The White Century
Poets, what is your calling?
Often I dreamt of and believed in you.
Then I forgot about you: we do not voyage
In the same boat.
We are not dying the same death.
This century looks white? Is it white?
Very well then! Look at its forehead,
Consult it, as doctors do with patients.
I cannot hear you any longer. Everything is pink
And white. Am I dying of white, or dying of pink?
Shall we speak of the table laid out for supper?
Eating in order to eat.
But why does death step on me
Like a ladder?
Death dwells in this frame, and the table
And its cloth are my cerements.
Is my food death? Poets, what brings you to me?
Write and say what you please.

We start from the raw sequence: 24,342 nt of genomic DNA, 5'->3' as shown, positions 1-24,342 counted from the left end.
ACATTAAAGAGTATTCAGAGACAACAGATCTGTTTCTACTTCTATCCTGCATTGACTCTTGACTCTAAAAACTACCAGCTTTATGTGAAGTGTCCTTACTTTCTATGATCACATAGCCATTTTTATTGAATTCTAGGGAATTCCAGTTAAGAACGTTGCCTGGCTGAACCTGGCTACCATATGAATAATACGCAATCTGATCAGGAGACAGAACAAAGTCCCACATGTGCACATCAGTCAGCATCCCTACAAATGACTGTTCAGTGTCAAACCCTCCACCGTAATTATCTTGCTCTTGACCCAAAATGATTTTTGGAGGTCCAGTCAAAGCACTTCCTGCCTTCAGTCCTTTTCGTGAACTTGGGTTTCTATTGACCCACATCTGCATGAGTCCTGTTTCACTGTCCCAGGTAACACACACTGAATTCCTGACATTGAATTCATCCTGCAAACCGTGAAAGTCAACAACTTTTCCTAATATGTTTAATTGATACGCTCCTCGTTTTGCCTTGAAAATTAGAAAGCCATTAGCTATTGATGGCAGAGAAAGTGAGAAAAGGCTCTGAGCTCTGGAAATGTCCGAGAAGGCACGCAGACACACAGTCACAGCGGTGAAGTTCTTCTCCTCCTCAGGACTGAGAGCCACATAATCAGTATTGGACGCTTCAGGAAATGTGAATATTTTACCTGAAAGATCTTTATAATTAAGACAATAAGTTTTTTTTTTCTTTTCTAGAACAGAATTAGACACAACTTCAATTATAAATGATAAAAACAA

The sun is white, incandescent. So
Is the thought. Death passes lightly over it
Dissembling its violence with tenderness.
It is verily white, I say to you. It irks me
The way you speak about the death
Of an old man, the trailer of corn cobs
Tossed into the stove; about the man
With nothing on his table, and the king
Who is stupid, not drunk on his death-bed.
Why do you speak on? Leave me in peace.
Write and say what you please
But leave me at the oars of my boat undisturbed.